New USPSTF Guidelines May Miss Half of Patients with Dysglycemia
Diabetes screening criteria from the US Preventive Services Task Force (USPSTF) could miss nearly half of dysglycemia cases, according to the results of a recent study.
In October 2015, the USPSTF issued new prediabetes and diabetes screening guidelines for adults aged 40 to 70 years who are overweight and obese. But with the increasing prevalence of dysglycemia in younger individuals and those with lower body weight, researchers hypothesized that the screening criteria may fail to identify certain high-risk subgroups.
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For their study, the researchers conducted a retrospective analysis of electronic health records from 50,515 adults. Individuals with dysglycemia at baseline and those with fewer than 2 office visits during follow-up were excluded.
At baseline, 18,846 were aged 40 years or older, 33,537 were overweight or obese, and 39,061 were of a racial or ethnic minority.
Overall, 29,946 of the patients had a glycemic test and 8478 patients developed dysglycemia during follow-up. Only 12,679 (25.1%) of the patients were eligible for screening under the USPSTF criteria, demonstrating a sensitivity of 45% and a specificity of 72% for detecting dysglycemia. Individuals of racial or ethnic minorities were significantly less likely to be eligible for screening but had higher odds of developing dysglycemia than white individuals.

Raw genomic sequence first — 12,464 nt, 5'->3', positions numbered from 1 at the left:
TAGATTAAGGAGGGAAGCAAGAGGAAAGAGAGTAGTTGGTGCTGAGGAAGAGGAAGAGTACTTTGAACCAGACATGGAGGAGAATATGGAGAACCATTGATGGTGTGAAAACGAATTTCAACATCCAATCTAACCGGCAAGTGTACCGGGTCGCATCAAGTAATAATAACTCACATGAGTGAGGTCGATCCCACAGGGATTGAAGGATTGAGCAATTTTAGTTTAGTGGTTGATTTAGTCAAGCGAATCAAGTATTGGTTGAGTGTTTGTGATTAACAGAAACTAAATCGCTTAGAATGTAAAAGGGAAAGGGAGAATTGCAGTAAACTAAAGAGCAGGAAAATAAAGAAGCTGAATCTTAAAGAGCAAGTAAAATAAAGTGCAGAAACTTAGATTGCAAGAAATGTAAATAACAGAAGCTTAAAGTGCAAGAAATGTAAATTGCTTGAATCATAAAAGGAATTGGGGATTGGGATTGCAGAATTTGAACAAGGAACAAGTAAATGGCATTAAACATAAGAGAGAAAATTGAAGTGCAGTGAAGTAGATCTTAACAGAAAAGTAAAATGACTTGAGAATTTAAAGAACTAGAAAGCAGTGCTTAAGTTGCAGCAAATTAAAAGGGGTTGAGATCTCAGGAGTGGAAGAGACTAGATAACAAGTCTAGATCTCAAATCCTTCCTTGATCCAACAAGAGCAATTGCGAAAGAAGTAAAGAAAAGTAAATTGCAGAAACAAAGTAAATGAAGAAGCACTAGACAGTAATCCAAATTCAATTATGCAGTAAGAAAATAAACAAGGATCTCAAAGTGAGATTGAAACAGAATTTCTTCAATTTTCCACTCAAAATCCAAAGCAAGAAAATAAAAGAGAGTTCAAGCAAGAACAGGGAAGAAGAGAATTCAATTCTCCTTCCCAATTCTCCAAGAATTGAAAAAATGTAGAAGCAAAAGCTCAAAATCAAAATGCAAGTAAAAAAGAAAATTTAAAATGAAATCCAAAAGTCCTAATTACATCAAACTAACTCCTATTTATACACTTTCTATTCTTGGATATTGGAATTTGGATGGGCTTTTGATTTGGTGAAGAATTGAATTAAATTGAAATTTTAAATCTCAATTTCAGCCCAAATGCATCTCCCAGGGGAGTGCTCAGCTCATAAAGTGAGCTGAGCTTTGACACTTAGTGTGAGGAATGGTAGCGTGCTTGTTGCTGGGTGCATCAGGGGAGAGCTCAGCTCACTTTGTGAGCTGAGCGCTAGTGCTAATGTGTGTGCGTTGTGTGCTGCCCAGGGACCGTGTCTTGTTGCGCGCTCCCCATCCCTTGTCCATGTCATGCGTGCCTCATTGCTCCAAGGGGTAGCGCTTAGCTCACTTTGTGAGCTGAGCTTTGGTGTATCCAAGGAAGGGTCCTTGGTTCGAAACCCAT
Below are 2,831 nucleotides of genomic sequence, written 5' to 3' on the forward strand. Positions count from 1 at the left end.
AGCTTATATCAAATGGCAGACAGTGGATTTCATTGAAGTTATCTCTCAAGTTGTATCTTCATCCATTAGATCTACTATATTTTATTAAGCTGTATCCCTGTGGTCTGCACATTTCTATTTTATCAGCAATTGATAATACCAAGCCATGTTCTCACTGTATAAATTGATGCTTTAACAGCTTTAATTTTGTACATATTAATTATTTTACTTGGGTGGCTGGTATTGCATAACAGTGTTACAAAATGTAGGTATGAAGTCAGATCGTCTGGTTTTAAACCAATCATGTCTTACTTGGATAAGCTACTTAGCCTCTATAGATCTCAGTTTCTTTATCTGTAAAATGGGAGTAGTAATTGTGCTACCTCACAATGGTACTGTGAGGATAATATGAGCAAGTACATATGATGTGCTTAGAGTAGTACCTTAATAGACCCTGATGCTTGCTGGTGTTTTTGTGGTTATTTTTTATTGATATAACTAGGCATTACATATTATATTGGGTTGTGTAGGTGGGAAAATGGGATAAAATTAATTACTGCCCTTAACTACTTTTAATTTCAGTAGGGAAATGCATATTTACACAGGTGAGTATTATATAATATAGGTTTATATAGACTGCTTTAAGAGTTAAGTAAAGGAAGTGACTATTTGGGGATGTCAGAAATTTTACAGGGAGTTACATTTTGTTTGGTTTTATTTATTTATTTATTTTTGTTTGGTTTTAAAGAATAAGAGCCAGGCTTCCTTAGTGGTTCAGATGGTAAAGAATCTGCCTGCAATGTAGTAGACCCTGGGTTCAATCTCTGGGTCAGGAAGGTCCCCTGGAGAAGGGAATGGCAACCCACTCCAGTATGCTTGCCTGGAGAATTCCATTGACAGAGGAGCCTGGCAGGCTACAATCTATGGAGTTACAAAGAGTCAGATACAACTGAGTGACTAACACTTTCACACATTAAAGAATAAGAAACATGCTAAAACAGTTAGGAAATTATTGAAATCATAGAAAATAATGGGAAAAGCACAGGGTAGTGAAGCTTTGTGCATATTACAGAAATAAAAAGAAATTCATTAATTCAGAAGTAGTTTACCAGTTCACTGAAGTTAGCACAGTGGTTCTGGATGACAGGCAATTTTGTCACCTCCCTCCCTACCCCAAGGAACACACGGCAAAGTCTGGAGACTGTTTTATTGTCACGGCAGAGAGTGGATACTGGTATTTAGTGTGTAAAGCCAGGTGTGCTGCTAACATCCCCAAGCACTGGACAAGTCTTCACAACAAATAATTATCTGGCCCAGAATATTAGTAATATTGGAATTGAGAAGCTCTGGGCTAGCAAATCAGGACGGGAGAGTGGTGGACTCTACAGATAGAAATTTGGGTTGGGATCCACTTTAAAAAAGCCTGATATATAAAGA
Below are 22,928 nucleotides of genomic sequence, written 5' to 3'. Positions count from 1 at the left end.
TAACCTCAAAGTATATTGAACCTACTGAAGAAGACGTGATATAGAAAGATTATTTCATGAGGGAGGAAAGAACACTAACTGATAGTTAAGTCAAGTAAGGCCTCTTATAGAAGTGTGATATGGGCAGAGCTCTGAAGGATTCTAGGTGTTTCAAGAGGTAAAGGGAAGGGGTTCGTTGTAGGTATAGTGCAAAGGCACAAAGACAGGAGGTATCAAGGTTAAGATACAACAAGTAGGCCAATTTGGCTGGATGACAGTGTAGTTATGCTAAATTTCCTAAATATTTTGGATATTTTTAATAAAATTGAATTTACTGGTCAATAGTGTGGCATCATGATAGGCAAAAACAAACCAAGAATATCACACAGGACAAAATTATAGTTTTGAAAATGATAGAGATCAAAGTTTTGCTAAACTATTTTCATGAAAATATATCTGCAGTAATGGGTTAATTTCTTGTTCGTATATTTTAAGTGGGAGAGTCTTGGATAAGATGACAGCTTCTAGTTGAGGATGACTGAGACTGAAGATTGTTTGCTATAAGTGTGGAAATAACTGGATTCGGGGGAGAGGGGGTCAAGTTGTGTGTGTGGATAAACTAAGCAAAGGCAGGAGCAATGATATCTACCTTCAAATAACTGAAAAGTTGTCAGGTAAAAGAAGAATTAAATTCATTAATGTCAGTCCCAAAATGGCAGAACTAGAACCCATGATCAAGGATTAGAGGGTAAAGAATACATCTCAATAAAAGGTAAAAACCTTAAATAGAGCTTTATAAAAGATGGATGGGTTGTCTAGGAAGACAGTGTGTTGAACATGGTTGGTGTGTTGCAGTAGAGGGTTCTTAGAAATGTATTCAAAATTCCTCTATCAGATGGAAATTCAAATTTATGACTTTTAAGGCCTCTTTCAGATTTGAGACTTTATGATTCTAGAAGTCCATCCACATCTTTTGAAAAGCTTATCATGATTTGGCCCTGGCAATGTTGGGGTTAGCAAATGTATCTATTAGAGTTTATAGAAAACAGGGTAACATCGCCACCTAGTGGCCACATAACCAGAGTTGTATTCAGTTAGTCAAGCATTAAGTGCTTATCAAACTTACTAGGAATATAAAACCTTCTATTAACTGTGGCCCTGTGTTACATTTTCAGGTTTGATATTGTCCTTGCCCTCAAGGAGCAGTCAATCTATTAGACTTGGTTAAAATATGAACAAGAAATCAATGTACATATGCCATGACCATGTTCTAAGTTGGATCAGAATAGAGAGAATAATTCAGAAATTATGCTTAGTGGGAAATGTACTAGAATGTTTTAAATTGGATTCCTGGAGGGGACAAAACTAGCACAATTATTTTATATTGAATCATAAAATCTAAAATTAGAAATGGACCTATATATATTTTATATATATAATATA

“Primary care providers may miss a substantial proportion of patients with dysglycemia by following the current USPSTF screening recommendation,” the authors wrote. “Providers may consider screening patients from racial/ethnic minority groups before the age and weight ranges recommended by the USPSTF. However, patients may incur out-of-pocket costs when their doctors obtain a diabetes screening test that does not follow the USPSTF recommendation.”
O’Brien MJ, Lee JY, Carnethon MR, et al. Detecting dysglycemia using the 2015 United States Preventive Services Task Force screening criteria: a cohort analysis of community health center patients [published online July 12, 2016]. PLoS Med. doi: http://dx.doi.org/10.1371/journal.pmed.1002074.